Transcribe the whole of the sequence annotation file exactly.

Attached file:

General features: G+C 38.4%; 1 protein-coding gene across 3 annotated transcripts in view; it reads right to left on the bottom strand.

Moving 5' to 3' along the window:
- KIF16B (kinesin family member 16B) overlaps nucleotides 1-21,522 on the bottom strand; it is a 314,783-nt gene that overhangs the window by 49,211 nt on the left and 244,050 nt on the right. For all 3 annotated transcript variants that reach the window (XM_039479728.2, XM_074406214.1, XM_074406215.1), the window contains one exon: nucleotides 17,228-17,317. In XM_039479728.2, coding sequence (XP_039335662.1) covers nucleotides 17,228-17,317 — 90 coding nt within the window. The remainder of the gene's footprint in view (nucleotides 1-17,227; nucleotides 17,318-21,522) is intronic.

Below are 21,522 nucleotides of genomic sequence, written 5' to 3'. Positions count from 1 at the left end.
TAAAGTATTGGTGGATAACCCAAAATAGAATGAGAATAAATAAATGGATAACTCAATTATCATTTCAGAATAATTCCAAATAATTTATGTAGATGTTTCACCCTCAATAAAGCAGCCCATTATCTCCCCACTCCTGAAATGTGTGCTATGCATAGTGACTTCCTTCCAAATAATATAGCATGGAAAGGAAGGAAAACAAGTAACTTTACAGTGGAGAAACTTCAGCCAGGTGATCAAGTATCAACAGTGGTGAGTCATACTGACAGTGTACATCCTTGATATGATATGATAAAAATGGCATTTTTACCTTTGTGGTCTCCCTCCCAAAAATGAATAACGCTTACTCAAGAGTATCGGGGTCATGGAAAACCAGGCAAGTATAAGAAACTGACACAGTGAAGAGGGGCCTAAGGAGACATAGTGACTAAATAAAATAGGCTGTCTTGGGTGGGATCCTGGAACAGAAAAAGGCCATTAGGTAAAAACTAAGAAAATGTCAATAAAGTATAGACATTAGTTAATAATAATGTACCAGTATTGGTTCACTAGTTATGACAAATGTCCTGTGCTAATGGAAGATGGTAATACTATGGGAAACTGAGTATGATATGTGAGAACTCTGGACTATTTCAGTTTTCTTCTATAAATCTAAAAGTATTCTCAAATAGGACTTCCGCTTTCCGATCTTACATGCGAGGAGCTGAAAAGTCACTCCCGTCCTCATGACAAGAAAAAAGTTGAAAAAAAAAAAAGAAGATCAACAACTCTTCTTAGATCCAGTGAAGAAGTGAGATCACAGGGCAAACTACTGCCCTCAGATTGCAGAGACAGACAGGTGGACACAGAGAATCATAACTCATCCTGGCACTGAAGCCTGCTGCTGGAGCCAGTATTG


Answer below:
General features: G+C 38.4%; 1 protein-coding gene across 3 annotated transcripts in view; it reads right to left on the bottom strand.

Moving 5' to 3' along the window:
- KIF16B (kinesin family member 16B) overlaps nucleotides 1-21,522 on the bottom strand; it is a 314,783-nt gene that overhangs the window by 49,211 nt on the left and 244,050 nt on the right. For all 3 annotated transcript variants that reach the window (XM_039479728.2, XM_074406214.1, XM_074406215.1), the window contains one exon: nucleotides 17,228-17,317. In XM_039479728.2, coding sequence (XP_039335662.1) covers nucleotides 17,228-17,317 — 90 coding nt within the window. The remainder of the gene's footprint in view (nucleotides 1-17,227; nucleotides 17,318-21,522) is intronic.

Below are 21,522 nucleotides of genomic sequence, written 5' to 3'. Positions count from 1 at the left end.
TAAAGTATTGGTGGATAACCCAAAATAGAATGAGAATAAATAAATGGATAACTCAATTATCATTTCAGAATAATTCCAAATAATTTATGTAGATGTTTCACCCTCAATAAAGCAGCCCATTATCTCCCCACTCCTGAAATGTGTGCTATGCATAGTGACTTCCTTCCAAATAATATAGCATGGAAAGGAAGGAAAACAAGTAACTTTACAGTGGAGAAACTTCAGCCAGGTGATCAAGTATCAACAGTGGTGAGTCATACTGACAGTGTACATCCTTGATATGATATGATAAAAATGGCATTTTTACCTTTGTGGTCTCCCTCCCAAAAATGAATAACGCTTACTCAAGAGTATCGGGGTCATGGAAAACCAGGCAAGTATAAGAAACTGACACAGTGAAGAGGGGCCTAAGGAGACATAGTGACTAAATAAAATAGGCTGTCTTGGGTGGGATCCTGGAACAGAAAAAGGCCATTAGGTAAAAACTAAGAAAATGTCAATAAAGTATAGACATTAGTTAATAATAATGTACCAGTATTGGTTCACTAGTTATGACAAATGTCCTGTGCTAATGGAAGATGGTAATACTATGGGAAACTGAGTATGATATGTGAGAACTCTGGACTATTTCAGTTTTCTTCTATAAATCTAAAAGTATTCTCAAATAGGACTTCCGCTTTCCGATCTTACATGCGAGGAGCTGAAAAGTCACTCCCGTCCTCATGACAAGAAAAAAGTTGAAAAAAAAAAAAGAAGATCAACAACTCTTCTTAGATCCAGTGAAGAAGTGAGATCACAGGGCAAACTACTGCCCTCAGATTGCAGAGACAGACAGGTGGACACAGAGAATCATAACTCATCCTGGCACTGAAGCCTGCTGCTGGAGCCAGTATTG